Agencies eye ASPs warily

Agencies eye ASPs warily

A few take the leap and succeed at outsourcing apps


For most agencies, outsourcing applications represents sailing on uncharted seas.
The Interior Department isn't one of those agencies.

Interior has two offices that are outsourcing administrative applications to application service providers.

The Minerals Management Service is outsourcing a system that manages billions of dollars in revenues from mineral leases. And Interior Freedom of Information Act officials are offloading a document management and tracking system (see story, Page 13).

THE ASP DILEMMA: Interior's Michael Del-Colle says agencies need to be sure they're dealing with financially stable vendors.
The service's responsibility is to collect royalties, said Michael Del-Colle, head of the agency's Procurement and Support Services Division in Herndon, Va. 'By going to an ASP we can focus more on collecting those royalties as opposed to worrying about information technology as if that is our core function. It's not.'

A few other agencies are venturing into the ASP market. The Federal Railroad Administration, Federal Aviation Administration and Federal Energy Regulatory Commission all are in various stages of outsourcing applications.

Craze comes to halt

But for the most part, the ASP 'rent-an-app' craze that hit the private sector a couple of years ago subsided before it could penetrate government.

ASPs were the latest thing: Outsource, say, a human resources application to an ASP and your IT headaches are over. And you could cut staffing, training and technology costs.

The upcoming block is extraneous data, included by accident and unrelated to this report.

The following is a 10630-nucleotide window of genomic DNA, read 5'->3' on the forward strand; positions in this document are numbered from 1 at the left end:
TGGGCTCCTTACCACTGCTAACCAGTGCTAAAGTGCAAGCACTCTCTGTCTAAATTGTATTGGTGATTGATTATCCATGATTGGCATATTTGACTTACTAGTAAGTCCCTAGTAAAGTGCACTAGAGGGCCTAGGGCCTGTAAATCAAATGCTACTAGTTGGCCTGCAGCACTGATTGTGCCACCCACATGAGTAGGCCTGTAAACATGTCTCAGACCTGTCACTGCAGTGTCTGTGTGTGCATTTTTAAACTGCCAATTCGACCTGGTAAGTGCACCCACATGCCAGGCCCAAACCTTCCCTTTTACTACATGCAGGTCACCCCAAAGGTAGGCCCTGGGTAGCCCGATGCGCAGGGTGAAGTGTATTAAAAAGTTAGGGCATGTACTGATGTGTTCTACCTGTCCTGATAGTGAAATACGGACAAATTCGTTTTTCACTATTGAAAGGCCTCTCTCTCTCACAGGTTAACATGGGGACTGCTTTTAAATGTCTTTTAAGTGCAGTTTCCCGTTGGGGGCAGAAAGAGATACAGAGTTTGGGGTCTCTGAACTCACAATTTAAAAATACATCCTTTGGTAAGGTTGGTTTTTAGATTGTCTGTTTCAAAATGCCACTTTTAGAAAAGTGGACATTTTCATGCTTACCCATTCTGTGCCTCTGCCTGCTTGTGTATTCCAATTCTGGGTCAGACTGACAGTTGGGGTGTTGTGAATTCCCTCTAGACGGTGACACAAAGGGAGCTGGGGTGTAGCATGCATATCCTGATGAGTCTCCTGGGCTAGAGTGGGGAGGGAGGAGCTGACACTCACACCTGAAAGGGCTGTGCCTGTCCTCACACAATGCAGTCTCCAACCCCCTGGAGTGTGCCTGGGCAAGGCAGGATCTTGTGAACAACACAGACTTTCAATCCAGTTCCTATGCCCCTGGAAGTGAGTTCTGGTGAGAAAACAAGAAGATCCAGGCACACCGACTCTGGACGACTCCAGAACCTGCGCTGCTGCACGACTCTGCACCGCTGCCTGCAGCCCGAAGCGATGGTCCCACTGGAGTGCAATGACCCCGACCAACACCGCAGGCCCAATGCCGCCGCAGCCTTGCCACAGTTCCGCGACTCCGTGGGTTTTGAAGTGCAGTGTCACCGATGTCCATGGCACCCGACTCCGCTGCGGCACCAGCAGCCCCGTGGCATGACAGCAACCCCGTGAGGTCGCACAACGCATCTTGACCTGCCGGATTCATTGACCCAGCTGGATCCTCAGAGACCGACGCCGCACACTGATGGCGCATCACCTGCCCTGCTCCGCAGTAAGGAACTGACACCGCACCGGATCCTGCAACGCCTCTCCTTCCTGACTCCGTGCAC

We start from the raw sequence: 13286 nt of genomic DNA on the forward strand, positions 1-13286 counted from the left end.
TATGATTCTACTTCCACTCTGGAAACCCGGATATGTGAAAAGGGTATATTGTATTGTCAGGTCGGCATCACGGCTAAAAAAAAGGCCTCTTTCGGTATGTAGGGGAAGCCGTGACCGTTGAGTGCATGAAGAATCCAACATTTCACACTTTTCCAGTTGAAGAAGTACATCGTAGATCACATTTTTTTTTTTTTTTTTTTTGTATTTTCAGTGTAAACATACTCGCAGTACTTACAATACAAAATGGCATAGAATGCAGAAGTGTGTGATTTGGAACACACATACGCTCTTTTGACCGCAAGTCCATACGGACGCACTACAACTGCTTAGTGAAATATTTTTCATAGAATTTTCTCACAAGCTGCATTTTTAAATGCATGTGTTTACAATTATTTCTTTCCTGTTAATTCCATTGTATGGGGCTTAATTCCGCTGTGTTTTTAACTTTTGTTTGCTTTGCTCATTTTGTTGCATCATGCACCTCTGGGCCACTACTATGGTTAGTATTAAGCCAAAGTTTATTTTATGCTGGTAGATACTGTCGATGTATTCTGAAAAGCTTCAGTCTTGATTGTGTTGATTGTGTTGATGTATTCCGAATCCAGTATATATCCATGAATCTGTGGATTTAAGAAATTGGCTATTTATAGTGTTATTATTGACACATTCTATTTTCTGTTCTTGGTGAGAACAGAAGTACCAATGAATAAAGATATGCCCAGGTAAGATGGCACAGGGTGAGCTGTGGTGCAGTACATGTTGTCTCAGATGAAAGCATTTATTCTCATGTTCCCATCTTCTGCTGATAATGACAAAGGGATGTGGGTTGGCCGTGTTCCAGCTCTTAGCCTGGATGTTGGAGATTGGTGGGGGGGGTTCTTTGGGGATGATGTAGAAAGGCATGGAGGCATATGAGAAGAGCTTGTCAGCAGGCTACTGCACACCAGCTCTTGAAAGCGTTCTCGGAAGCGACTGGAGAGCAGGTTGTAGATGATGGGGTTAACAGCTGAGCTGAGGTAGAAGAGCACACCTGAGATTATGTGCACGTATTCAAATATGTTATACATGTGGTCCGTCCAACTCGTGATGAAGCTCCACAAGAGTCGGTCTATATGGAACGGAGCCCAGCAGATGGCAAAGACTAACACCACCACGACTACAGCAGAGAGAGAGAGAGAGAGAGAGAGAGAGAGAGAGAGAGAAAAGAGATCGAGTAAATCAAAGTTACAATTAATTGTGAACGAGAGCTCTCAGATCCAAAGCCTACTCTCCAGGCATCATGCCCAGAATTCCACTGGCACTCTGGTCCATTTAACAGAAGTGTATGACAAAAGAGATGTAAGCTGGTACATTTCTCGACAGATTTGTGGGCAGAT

Then came the Great Shakeout, littering the marketplace with ASP corpses.

Market analysts at Gartner Inc. of Stamford, Conn., predict that 60 percent of ASPs will go out of business in the next year.

Although Gartner expects ASP revenues to increase over the next four years, it has reduced its projection for the global ASP 2005 market from $25 billion to $18 billion.

'It's a normal track that a new IT service in the market follows,' said Christopher Ambrose, Gartner's research director for external service providers. 'It hits a peak of expectations and goes into the trough of disillusionment, which is where we see the ASP market still sitting.'

Even the pure-play ASPs, those offering full application outsourcing services, aren't making money.

That includes USinternetworking Inc. of Annapolis, Md., which hosts the Minerals Management Service's system as well as those of the other agencies mentioned. USi, the leading ASP in terms of annual revenue, reported revenue of $109.5 million last year, a 208 percent increase over 1999. But the company has yet to turn a profit and this year it cut its work force by 11 percent to reduce overhead.

Karen VenDouern, manager of public-sector business development for USi, said the company has strong backing'including a major investment from Microsoft Corp.'and expects to break even in the third quarter of this year.

As for the industry upheaval, 'where you have a lot of niche-oriented guys jumping on the bandwagon when they see a new technology, there's always a shakeout eventually,' VenDouern said.

Officials at the ASP Industry Consortium of Wakefield, Mass., also view the shakeout as a natural part of the evolution of a new industry.

'It happened in telecommunications, it happens in every industry,' said George Caravias, the consortium's secretary-treasurer and executive vice president of Interpath Inc. of Research Triangle Park, N.C. 'I don't think that's necessarily the bad thing that everyone makes it out to be.'

The ASPs that are surviving the turmoil are beginning to look to the government and its estimated $40 billion in annual IT spending as a potentially vast market.

They know that government agencies, faced with IT work force losses and budget constraints, are under increasing pressure from the Bush administration to outsource technology functions and concentrate on their missions.